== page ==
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  • Provenance

    Leo Castelli Gallery, New York
    Leon Kraushar, New York
    Sterling Holloway
    Private Collection
    Anders Malmberg, Malmö
    Acquired from the above by the present owner

  • Catalogue Essay

    Painted in vibrant blues and fiery reds with glossy blacks, whites and reflective silver, Roy Lichtenstein’s Ceramic Sculpture #16 recalls the familiarity of consumerist objects that harken back to American diner culture of the 1960s. Executed in 1965, right at the time when the artist started regularly working with sculptural media like ceramic and enamel, the present lot reminds us of the power of paint. With his characteristic Ben-Day dots and blocks of color, the artist breaks down the three dimensional form of a leaning tower of cups and saucers into its graphic surface elements. In the early 1960s, Lichtenstein began working in ceramic, a surface which better allowed him to paint the vibrant graphics for which he is most well-known. In the present lot, these graphics are particularly striking, as rich blocks of color interact with metallic silver. On one side of the sculpture, the viewer is confronted with a reflective silver surface, juxtaposed with repetitive, deep blue Ben-Day dots that are themselves interrupted by wavy, imperfect red and black brushstrokes. On the other side of the sculpture, the elements are almost entirely painted over in a vibrant red, atop which are black Ben-Day dots. This unique blending of mechanized repetition with abstract brushstrokes mimics the same paradox that exists in the work itself. While confronted with a recognizable symbol of low culture, viewers are simultaneously faced with the sculpture’s lack of functionality and in turn, characterization of a high art object.

    The coffee cups are stacked atop each other in a teetering tower, as if left on the counter in haste. Such is the tromp-l’oeil effect that Lichtenstein so sought in his rendition of the all-American subject of the diner cup, erected at the height of consumerist culture in the 1960s. “I don’t care what, say, a cup of coffee looks like. I only care about how it’s drawn”, Lichtenstein explained of the subject matter (Roy Lichtenstein, quoted in Jack Cowart, ed., Roy Lichtenstein: Beginning to End, exh. cat., Fundación Juan March, Madrid, 2007, pp. 118-119). In typical pop art fashion, Lichtenstein plays with a recognizable symbol and in turn challenges the viewer’s expectations and interpretations. Ceramic Sculpture #16 brings to mind something familiar, while also challenging the classification of fine art at mid-century.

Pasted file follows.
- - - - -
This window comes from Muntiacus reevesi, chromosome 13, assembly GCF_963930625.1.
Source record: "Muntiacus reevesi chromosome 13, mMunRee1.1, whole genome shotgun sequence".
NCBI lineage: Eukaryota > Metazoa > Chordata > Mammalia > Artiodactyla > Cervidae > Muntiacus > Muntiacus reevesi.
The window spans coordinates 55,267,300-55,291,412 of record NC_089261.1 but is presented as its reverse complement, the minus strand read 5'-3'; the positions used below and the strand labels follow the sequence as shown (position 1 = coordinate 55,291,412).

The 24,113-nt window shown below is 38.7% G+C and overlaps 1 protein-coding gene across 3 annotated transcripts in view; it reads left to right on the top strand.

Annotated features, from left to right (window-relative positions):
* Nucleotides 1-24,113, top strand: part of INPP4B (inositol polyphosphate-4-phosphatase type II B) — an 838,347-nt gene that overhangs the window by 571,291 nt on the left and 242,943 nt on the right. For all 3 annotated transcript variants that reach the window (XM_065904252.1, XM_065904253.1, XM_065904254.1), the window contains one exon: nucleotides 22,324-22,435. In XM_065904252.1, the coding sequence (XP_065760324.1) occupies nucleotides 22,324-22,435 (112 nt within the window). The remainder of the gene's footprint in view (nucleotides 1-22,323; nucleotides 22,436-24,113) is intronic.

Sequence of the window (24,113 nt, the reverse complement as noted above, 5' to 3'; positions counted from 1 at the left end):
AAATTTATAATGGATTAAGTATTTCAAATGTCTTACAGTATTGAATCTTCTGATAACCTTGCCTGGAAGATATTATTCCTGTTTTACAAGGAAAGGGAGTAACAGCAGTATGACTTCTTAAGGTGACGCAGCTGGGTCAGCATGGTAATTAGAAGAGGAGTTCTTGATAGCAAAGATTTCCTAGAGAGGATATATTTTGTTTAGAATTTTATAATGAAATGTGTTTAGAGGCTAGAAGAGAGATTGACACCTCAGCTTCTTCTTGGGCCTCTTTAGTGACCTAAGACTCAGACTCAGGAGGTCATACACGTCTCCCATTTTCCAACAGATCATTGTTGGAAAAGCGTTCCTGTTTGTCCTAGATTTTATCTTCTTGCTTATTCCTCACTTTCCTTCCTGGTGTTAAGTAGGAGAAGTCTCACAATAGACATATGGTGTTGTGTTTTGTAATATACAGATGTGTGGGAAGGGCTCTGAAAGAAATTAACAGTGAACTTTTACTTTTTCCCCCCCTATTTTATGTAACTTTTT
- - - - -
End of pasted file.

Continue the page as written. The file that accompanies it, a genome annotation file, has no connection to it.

• Artist Biography

    Roy Lichtenstein

    One of the most influential and innovative American artists of the post-war period, Roy Lichtenstein ushered in the prominence of Pop Art through his high-impact representations of consumer imagery, common entertainment, and the accoutrements of contemporary life rendered in the Ben-Day dots of contemporary comic strips. Central to Lichtenstein’s practice was parody, which enabled the artist to engage with often-disparaged commercial source imagery from an ironic distance as he considered the nature of the banal and probed the boundaries of what fine art could be.

     

    While Lichtenstein’s early Pop work cemented his status as one of the main figures of one of the most iconic and original movements of postmodernism, he continued to develop his practice over the course of the following decades until his death in 1997. Retaining his characteristic comic style and ironic distance, Lichtenstein engaged new and disparate influences from Abstract Expressionism to Chinese landscape painting to evolve the subject of his own work and consider the contradictions of representation, style, and substance. Lichtenstein is a central figure in the 20th century art historical canon and accordingly his work is represented in the collections of major museums worldwide, including The Museum of Modern Art, New York; Tate, London; and Centre Pompidou, Paris.

    View More Works

122

Ceramic Sculpture #16

signed and dated "rf Lichtenstein '65" on the underside
painted and glazed ceramic
10 3/8 x 7 3/8 x 6 3/4 in. (26.4 x 18.7 x 17.1 cm.)
Executed in 1965.

This work will be included in the catalogue raisonné being prepared by The Roy Lichtenstein Foundation and is included in their online works listing.

Estimate
$350,000 - 450,000 

Sold for $435,000

Contact Specialist
John McCord
Head of Day Sale, Morning Session
New York
+1 212 940 1261
[email protected]

20th Century & Contemporary Art Day Sale - Morning Session

New York Auction 15 November 2017